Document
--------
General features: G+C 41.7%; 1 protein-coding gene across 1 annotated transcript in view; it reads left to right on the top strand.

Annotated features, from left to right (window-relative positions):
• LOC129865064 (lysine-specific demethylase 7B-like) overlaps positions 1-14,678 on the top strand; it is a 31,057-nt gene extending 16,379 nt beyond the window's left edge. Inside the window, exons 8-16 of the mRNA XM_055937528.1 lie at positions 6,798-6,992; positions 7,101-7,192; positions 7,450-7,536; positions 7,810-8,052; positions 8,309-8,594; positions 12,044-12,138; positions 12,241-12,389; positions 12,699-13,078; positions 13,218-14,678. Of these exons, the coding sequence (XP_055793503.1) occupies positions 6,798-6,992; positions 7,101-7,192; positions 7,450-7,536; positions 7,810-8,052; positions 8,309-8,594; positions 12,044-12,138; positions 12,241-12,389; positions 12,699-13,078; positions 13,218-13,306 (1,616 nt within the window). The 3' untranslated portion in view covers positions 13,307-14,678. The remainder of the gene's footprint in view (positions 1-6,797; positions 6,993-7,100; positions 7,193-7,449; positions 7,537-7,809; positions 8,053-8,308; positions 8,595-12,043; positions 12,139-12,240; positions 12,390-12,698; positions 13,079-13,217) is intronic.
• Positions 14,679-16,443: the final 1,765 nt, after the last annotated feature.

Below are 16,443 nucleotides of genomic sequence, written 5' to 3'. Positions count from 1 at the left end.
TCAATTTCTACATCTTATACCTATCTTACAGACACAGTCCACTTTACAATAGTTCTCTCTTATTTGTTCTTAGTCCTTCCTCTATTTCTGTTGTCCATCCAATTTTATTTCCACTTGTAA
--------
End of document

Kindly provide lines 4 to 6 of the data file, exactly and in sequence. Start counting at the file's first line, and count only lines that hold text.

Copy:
• Positions 14,679-16,443: the final 1,765 nt, after the last annotated feature.

Below are 16,443 nucleotides of genomic sequence, written 5' to 3'. Positions count from 1 at the left end.
TCAATTTCTACATCTTATACCTATCTTACAGACACAGTCCACTTTACAATAGTTCTCTCTTATTTGTTCTTAGTCCTTCCTCTATTTCTGTTGTCCATCCAATTTTATTTCCACTTGTAA